The rise of Valtteri Bottas at Williams


The sudden resignation of Adam Parr as chairman of Williams Grand Prix Holdings is not the only challenge still facing their fast-improving F1 team after the first two races.

As is common knowledge, they have not one, but two, drivers who pay for the privilege of sitting in the FW32 this season. Pastor Maldonado brings a great many dollars from Venezuela, the national oil company PDVSA writ large on both cars in return for their much-needed support. Bruno Senna, meanwhile, brings cash from Brazil where he enjoys enviable support from some of the country’s wealthiest corporations. So what is wrong with any of that? The team desperately needed the revenue and the results of a strong budget and a re-structuring of the technical department can already be clearly seen. Williams is back in business.

The potential problem is a young lad from Nastola in Finland who can be seen in the FW32 on Grand Prix Fridays. Valtteri Bottas was still a teenager when he won both the Formula Renault Cup and the Formula Renault Northern European Cup. At the ripe old age of 20 he won the Masters of Formula 3, in 2009, and then won it again in 2010, by which time he had been signed as test driver at Grove. Last year, when not on duty for Williams, he went out and won the GP3 series. Over the winter, some in the team felt that Mr Bottas should be promoted. But Williams needs money to get back from the brink, that’s how life is these days, and Sir Frank Williams has never been afraid of pragmatic decisions that save his team. We should also remember that this is now a publicly quoted company on the Frankfurt Stock Exchange. Shareholders want profits.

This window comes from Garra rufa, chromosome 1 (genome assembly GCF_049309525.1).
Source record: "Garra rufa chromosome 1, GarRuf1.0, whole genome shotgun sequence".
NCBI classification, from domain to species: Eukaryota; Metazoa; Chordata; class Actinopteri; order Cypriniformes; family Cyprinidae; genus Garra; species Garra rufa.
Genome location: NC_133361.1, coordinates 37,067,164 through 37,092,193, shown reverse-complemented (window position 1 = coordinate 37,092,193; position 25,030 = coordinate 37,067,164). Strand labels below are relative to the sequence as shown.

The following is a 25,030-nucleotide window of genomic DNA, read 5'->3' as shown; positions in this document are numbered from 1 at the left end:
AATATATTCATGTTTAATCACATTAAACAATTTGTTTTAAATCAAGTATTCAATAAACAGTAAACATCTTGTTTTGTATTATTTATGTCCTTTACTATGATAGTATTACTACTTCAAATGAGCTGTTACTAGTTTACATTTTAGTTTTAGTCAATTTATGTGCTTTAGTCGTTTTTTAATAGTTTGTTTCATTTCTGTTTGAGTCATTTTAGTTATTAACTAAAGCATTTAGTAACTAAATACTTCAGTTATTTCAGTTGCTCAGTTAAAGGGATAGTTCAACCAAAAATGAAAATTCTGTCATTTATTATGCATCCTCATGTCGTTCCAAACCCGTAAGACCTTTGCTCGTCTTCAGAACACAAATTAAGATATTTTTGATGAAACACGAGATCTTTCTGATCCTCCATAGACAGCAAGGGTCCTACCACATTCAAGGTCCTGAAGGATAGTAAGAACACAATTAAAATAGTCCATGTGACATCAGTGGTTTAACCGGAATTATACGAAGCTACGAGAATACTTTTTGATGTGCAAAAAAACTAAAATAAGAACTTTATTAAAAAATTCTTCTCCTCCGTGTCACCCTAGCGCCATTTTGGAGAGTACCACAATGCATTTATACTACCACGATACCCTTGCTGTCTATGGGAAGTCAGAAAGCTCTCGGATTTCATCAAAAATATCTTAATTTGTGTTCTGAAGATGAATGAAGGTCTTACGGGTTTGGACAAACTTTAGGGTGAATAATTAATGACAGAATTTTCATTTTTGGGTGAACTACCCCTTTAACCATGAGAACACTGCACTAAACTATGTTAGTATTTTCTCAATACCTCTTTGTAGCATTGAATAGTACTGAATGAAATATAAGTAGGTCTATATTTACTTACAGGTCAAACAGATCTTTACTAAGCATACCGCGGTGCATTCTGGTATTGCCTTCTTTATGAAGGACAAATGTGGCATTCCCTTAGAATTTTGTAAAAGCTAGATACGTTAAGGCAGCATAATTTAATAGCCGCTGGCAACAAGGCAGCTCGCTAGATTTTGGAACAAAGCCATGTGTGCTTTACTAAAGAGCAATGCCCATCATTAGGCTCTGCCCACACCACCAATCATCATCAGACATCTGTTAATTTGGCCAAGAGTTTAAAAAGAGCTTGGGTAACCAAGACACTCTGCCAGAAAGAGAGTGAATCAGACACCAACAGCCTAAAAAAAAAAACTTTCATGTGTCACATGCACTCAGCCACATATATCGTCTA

The challenge for the company is to get itself into a position where it can take the calculated risk of putting Valtteri Bottas on the grid. This is not to denigrate either Maldonado or Senna, for both are deserving of a place on the grid. No, it is to recognise that Bottas has, by common assent, huge potential as a racer. Too early to speak of the next ‘Flying Finn’ yes, but certainly a Friday driver well worth watching this year.

The arrival of Daniel Ricciardo, Jean-Eric Vergne and Sergio Perez has been a gale of fresh air in a sport that for too long had fallen back on the reliability of the old guard. Yes, it was sad to see Barrichello and Trulli finally forced to give way, but new talent adds a new level of excitement and expectation. Given the ban on testing during the season, it is harder than ever to properly assess a young driver, and yet it was clear to all of us that Vergne, Ricciardo and Perez had what it takes to handle the pressures of Grand Prix racing. Vergne, in particular, was highly impressive as a Friday driver. Both Vergne and Perez came from driver ‘academies’, sadly a luxury that only the likes of Red Bull, Ferrari and McLaren can afford.

I do not know a single person who does not have a soft spot for the Williams team. And that is how it should be, they are part of the fabric of the sport, their record speaks for itself. So we should hope, as fans of the team and of the sport itself, that new talent is robustly encouraged. Despite the risks and the fiscal considerations. It would be shame if Valtteri Bottas slipped away from Grove with somebody else’s contract in his pocket. A truly fast and ambitious driver will grow tired of Fridays. He wants to chase Ferraris and McLarens on Sundays.

You may also like